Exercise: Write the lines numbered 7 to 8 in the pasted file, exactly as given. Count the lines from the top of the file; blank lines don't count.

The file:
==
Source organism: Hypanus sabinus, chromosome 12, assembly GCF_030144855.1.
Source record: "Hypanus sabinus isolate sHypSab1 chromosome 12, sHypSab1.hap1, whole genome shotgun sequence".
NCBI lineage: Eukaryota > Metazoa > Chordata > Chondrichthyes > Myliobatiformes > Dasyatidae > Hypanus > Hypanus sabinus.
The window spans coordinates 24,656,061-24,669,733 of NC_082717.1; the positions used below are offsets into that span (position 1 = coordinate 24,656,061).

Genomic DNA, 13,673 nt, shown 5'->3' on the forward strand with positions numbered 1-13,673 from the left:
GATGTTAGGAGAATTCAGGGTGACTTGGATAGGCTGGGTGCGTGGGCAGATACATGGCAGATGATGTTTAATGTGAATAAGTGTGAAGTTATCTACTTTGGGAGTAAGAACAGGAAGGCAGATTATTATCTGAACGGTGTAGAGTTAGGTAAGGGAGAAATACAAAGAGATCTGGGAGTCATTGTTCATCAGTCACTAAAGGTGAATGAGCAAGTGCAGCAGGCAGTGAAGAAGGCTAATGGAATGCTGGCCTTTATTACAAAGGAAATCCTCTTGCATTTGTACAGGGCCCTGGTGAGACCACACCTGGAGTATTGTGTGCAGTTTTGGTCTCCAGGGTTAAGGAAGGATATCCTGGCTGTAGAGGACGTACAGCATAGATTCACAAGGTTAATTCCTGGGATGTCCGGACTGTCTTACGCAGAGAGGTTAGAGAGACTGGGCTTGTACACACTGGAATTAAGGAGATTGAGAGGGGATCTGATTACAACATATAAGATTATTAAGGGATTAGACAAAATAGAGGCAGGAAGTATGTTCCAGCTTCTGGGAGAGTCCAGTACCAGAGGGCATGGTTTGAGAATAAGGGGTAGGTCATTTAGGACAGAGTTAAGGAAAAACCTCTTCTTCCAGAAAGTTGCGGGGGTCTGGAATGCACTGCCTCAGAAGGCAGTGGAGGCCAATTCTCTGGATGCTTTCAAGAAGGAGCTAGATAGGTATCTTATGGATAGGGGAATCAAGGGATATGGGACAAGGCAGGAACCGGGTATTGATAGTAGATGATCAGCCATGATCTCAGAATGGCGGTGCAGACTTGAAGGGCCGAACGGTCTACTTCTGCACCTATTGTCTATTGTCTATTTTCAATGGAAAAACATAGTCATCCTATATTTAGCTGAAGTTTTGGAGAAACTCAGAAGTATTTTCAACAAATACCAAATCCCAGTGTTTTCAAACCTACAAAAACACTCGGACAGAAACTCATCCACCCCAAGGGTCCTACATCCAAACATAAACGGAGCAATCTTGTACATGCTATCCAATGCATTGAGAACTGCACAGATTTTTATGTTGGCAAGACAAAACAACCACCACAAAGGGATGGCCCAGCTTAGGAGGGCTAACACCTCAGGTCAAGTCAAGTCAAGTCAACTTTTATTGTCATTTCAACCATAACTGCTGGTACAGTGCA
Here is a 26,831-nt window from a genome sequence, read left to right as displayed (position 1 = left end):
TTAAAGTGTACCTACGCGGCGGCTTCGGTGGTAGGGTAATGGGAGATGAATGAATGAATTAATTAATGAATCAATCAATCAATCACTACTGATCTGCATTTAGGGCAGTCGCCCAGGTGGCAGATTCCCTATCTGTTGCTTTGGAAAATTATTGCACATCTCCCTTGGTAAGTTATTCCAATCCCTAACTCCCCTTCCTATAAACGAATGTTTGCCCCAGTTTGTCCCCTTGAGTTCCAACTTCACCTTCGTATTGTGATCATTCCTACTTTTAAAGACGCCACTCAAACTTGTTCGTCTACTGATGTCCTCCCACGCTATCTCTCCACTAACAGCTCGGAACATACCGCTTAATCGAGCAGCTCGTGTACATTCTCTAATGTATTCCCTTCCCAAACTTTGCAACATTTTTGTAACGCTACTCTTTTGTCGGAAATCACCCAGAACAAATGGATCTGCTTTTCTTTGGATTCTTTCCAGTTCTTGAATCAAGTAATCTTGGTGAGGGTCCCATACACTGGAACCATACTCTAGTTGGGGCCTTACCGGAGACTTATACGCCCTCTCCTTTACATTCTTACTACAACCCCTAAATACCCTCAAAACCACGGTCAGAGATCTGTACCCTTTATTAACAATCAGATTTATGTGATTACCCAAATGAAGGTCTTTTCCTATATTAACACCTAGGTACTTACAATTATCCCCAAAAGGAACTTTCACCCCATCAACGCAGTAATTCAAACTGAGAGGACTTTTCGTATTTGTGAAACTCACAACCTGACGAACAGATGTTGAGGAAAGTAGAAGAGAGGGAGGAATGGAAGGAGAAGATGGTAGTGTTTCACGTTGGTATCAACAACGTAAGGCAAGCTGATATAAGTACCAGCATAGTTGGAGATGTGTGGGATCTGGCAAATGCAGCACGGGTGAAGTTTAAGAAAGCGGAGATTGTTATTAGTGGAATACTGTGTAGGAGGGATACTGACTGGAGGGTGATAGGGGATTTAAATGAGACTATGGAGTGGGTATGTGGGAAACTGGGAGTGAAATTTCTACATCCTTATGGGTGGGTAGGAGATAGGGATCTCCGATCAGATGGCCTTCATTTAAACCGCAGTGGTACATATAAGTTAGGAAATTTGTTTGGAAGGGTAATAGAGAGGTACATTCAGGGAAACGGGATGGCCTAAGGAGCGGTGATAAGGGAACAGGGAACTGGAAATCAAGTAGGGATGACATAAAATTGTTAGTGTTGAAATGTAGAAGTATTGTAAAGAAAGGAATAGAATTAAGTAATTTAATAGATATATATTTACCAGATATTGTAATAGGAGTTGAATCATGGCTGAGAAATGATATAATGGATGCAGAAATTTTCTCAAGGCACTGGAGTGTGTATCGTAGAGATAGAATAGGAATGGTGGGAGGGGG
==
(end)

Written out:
Here is a 26,831-nt window from a genome sequence, read left to right as displayed (position 1 = left end):
TTAAAGTGTACCTACGCGGCGGCTTCGGTGGTAGGGTAATGGGAGATGAATGAATGAATTAATTAATGAATCAATCAATCAATCACTACTGATCTGCATTTAGGGCAGTCGCCCAGGTGGCAGATTCCCTATCTGTTGCTTTGGAAAATTATTGCACATCTCCCTTGGTAAGTTATTCCAATCCCTAACTCCCCTTCCTATAAACGAATGTTTGCCCCAGTTTGTCCCCTTGAGTTCCAACTTCACCTTCGTATTGTGATCATTCCTACTTTTAAAGACGCCACTCAAACTTGTTCGTCTACTGATGTCCTCCCACGCTATCTCTCCACTAACAGCTCGGAACATACCGCTTAATCGAGCAGCTCGTGTACATTCTCTAATGTATTCCCTTCCCAAACTTTGCAACATTTTTGTAACGCTACTCTTTTGTCGGAAATCACCCAGAACAAATGGATCTGCTTTTCTTTGGATTCTTTCCAGTTCTTGAATCAAGTAATCTTGGTGAGGGTCCCATACACTGGAACCATACTCTAGTTGGGGCCTTACCGGAGACTTATACGCCCTCTCCTTTACATTCTTACTACAACCCCTAAATACCCTCAAAACCACGGTCAGAGATCTGTACCCTTTATTAACAATCAGATTTATGTGATTACCCAAATGAAGGTCTTTTCCTATATTAACACCTAGGTACTTACAATTATCCCCAAAAGGAACTTTCACCCCATCAACGCAGTAATTCAAACTGAGAGGACTTTTCGTATTTGTGAAACTCACAACCTGACGAACAGATGTTGAGGAAAGTAGAAGAGAGGGAGGAATGGAAGGAGAAGATGGTAGTGTTTCACGTTGGTATCAACAACGTAAGGCAAGCTGATATAAGTACCAGCATAGTTGGAGATGTGTGGGATCTGGCAAATGCAGCACGGGTGAAGTTTAAGAAAGCGGAGATTGTTATTAGTGGAATACTGTGTAGGAGGGATACTGACTGGAGGGTGATAGGGGATTTAAATGAGACTATGGAGTGGGTATGTGGGAAACTGGGAGTGAAATTTCTACATCCTTATGGGTGGGTAGGAGATAGGGATCTCCGATCAGATGGCCTTCATTTAAACCGCAGTGGTACATATAAGTTAGGAAATTTGTTTGGAAGGGTAATAGAGAGGTACATTCAGGGAAACGGGATGGCCTAAGGAGCGGTGATAAGGGAACAGGGAACTGGAAATCAAGTAGGGATGACATAAAATTGTTAGTGTTGAAATGTAGAAGTATTGTAAAGAAAGGAATAGAATTAAGTAATTTAATAGATATATATTTACCAGATATTGTAATAGGAGTTGAATCATGGCTGAGAAATGATATAATGGATGCAGAAATTTTCTCAAGGCACTGGAGTGTGTATCGTAGAGATAGAATAGGAATGGTGGGAGGGGG